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Sunshine on a Cloudy Day – Why Solar Still Works in Clouds, Rain, or Shine
Sep30

Sunshine on a Cloudy Day – Why Solar Still Works in Clouds, Rain, or Shine

When it comes to generating power from the sun, there’s a misconception that home solar systems don’t work in cloudy weather. However, ask anyone who’s ever gotten sunburned when it is cloudy out, and they will tell you a different story. That’s because solar radiation, better known as Ultra Violet rays, can penetrate clouds and produce energy. Depending on the type of cloud cover, solar panels might produce 10-25% of their rated wattage. Thanks to significant increases in panel efficiency over the last decade coupled with their declining prices has allowed homeowners to install more panels for less, reducing the weather’s gross impact in performance. Solar panel efficiency has increased over time Solar panel pricing has decreased over time Famously gray cities such as Seattle and Portland are among the top 20 leaders in America in terms of solar capacity. Washington’s generous payback incentive and net-metering policy have helped encourage the adoption of solar, allowing homeowners to benefit from reduced electric bills and a greater confidence in their self-reliance should a power outage occur.  Similar to cloudy days, solar panels also work in the rain. Counter intuitively, the rain can actually benefit panels, by washing away dust and dirt debris on panels, allowing them to perform better when the sun peaks back through.  Homeowners planning for solar in a cloudy, rainy, or even seasonally snowy environment, should consult with a solar expert to size their system and design a solar array specific for their geographic location. Basic calculations to gauge a system’s size can be made with the following formula: Array Size (kW) = (Annual kWh usage) / (365 days/year) / (Solar Hours – 1.5/day) / (0.82 derate factor)  How Many Sun Hours a Day Do You Get?Zone 1      6 hoursZone 2      5.5 hoursZone 3      5 hoursZone 4      4.5 hoursZone 5      4.2 hoursZone 6      3.5 hours Since systems will usually yield less energy during the winter months, its safe to subtract ~1.5 solar hours to account for decreased sunlight and ensure your system will meet all your power needs. Home solar supplier GoGreenSolar carries panels that are best suited for cloudy, rainy or even snowy conditions —  Hanwha Q Cells, NEO and LG Solar are among the top performers in adverse conditions. To figure out what solar panels and system array is best for your home call for a free consultation:...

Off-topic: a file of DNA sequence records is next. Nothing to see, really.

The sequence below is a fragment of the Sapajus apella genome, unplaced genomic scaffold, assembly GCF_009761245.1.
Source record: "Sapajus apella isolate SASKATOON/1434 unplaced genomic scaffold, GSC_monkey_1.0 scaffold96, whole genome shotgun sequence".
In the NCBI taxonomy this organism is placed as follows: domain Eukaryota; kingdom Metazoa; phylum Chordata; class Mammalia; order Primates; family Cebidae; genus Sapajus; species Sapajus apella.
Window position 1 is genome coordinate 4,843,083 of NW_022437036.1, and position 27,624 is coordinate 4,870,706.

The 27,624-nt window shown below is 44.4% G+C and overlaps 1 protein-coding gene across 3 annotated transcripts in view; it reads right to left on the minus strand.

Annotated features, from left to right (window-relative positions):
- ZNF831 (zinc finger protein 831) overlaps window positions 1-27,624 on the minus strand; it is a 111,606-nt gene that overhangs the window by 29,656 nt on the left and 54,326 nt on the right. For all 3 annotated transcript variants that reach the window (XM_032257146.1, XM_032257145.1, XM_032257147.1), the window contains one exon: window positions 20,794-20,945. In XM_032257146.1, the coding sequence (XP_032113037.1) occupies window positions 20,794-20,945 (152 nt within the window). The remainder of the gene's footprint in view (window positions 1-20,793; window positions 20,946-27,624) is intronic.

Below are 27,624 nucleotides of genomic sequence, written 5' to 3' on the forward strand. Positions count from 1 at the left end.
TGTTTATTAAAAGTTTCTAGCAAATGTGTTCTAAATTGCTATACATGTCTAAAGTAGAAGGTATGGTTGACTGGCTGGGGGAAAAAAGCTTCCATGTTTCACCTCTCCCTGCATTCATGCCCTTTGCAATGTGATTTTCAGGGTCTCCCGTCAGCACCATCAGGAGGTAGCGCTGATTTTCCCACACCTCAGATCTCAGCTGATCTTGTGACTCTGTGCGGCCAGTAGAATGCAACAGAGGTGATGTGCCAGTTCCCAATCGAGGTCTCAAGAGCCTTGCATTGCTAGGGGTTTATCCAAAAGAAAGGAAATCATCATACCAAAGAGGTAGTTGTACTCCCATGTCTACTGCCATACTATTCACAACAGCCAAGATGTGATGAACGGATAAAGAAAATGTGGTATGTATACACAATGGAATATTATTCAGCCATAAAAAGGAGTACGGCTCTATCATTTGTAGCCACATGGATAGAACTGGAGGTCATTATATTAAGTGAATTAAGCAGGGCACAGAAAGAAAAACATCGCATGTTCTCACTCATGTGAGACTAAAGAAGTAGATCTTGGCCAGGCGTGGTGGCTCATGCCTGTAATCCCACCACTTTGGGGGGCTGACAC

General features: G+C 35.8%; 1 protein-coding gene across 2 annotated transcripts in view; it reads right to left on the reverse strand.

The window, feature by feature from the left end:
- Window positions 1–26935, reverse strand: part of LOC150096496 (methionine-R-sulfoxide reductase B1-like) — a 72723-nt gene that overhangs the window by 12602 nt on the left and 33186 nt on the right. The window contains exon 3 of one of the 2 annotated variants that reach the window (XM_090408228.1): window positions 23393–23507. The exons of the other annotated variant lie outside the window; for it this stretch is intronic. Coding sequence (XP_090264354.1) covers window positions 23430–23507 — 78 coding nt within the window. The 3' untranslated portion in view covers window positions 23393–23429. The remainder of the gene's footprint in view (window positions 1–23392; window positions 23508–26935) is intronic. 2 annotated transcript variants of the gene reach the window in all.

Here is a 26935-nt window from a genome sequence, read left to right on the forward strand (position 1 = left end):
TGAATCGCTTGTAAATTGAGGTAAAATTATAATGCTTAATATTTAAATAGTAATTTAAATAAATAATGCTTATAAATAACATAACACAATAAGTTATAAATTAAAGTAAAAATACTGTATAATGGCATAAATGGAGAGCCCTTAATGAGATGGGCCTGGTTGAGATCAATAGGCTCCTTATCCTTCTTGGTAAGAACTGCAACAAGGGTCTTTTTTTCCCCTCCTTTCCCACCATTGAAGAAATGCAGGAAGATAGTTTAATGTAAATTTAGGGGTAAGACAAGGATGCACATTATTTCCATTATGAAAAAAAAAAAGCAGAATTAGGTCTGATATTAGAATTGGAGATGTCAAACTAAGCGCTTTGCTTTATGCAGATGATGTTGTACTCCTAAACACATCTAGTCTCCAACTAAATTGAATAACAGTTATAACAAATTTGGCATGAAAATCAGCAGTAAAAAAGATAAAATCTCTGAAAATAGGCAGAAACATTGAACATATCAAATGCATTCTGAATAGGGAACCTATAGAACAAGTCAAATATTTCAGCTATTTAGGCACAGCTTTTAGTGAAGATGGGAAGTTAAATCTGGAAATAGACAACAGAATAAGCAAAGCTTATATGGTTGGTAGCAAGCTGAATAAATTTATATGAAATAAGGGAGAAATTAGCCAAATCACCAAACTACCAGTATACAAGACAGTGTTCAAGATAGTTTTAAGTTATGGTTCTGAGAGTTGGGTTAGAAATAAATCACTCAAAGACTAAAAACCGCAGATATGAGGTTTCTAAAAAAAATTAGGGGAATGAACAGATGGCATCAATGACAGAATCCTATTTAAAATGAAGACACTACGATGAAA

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Best Battery Types for Solar
Aug06

Best Battery Types for Solar